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Sugarcane yield gap analysis in Brazil – A multi-model approach for determining magnitudes and causes
- Dias, Henrique Boriolo, Sentelhas, Paulo Cesar
- The Science of the total environment 2018 v.637-638 pp. 1127-1136
- crop rotation, crop yield, cultivars, cultivation area, drought tolerance, ethanol production, irrigation, mechanization, simulation models, soil compaction, sugarcane, traffic, Brazil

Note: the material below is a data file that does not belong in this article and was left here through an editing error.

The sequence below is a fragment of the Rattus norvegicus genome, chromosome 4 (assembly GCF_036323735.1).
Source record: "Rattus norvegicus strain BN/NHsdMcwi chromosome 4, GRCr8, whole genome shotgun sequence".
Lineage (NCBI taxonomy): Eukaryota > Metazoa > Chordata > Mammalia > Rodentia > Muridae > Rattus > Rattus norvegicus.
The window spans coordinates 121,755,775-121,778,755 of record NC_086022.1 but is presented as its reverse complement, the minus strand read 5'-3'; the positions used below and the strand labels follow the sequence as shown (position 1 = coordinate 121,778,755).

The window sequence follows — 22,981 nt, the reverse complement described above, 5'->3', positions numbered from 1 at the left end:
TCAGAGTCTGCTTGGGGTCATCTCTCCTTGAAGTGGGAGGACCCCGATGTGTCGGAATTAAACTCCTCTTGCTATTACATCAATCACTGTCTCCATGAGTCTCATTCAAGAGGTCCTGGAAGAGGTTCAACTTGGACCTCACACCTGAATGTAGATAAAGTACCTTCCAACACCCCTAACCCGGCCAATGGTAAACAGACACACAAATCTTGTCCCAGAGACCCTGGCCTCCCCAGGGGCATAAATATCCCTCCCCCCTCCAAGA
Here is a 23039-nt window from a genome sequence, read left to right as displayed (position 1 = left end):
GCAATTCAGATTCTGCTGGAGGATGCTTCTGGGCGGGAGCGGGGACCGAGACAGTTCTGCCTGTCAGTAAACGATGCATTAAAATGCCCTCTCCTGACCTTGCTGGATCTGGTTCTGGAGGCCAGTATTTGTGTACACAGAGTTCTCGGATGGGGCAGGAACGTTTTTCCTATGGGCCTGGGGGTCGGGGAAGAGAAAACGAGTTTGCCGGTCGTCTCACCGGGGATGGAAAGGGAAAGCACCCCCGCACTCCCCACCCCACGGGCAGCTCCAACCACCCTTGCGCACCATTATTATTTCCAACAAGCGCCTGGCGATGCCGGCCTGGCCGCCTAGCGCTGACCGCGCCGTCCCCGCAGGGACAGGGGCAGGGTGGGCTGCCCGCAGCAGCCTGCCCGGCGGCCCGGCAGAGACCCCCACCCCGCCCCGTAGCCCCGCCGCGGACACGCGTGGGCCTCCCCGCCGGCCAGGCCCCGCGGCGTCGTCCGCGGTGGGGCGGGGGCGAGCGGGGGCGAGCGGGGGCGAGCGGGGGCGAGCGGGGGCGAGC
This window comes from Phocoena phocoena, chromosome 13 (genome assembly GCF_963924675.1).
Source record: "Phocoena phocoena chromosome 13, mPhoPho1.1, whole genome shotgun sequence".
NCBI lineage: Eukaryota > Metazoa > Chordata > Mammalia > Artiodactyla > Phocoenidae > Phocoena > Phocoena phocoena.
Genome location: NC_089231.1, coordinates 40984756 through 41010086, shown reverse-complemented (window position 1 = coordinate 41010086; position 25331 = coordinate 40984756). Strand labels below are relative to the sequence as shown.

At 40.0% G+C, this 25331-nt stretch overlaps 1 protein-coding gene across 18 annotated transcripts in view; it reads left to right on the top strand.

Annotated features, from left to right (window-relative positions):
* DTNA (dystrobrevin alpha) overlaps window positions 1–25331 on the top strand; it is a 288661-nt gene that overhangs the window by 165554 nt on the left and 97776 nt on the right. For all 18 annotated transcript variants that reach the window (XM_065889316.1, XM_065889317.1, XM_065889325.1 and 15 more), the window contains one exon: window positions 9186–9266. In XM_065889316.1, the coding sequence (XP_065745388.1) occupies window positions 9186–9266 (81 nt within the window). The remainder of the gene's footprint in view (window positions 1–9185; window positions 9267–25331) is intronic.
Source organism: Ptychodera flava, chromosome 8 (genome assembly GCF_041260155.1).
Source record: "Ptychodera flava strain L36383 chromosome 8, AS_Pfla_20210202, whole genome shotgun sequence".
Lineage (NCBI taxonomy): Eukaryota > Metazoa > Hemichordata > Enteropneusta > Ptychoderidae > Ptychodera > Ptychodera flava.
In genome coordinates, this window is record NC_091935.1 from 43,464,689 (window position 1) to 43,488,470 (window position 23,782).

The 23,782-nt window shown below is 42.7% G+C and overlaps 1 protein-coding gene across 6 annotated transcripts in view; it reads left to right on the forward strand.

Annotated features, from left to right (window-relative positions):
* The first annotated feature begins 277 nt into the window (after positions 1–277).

- Brazil is the largest sugarcane producer in the world playing a pivotal role on global ethanol production. The sugarcane yield levels across the producing regions of the country vary substantially, resulting in yield gaps of different magnitudes, which represent a huge opportunity for increasing sugarcane and ethanol production. According to that, the present study aimed to investigate the sugarcane yield gap in Brazil, their magnitude and causes (water deficit or crop management), considering a multi-model approach. Three different sugarcane simulation models, FAO-Agroecological Zone, DSSAT/CANEGRO and APSIM-Sugarcane, properly calibrated and validated for sugarcane in Brazil, were used to estimate potential and water-limited yields and yield gaps for 30 locations across the country. The average of total yield gap for the 30 locations was 124 t ha−1. The main proportion of the total yield gap was caused by water deficit (about 89 t ha−1, representing 73% of the total), followed by sub-optimal crop management (about 35 t ha−1, representing 27% of the total). The highest yield gap by water deficit was found in the Northeastern region, whereas São Paulo State showed the lowest yield gap by crop management. The main causes of yield gap by crop management are possibly related to the production system based on long-term monoculture and soil compaction due to intense crop mechanization in recent years. Reducing sugarcane yield gap caused by crop management by 20 to 100% would allow to diminish the cultivated area with this crop, respectively, from 9 to 32%. Possible solutions to mitigate the yield gaps, such as use of irrigation, adoption of drought tolerant cultivars, better traffic control, periodical crop rotation, among others, were also discussed.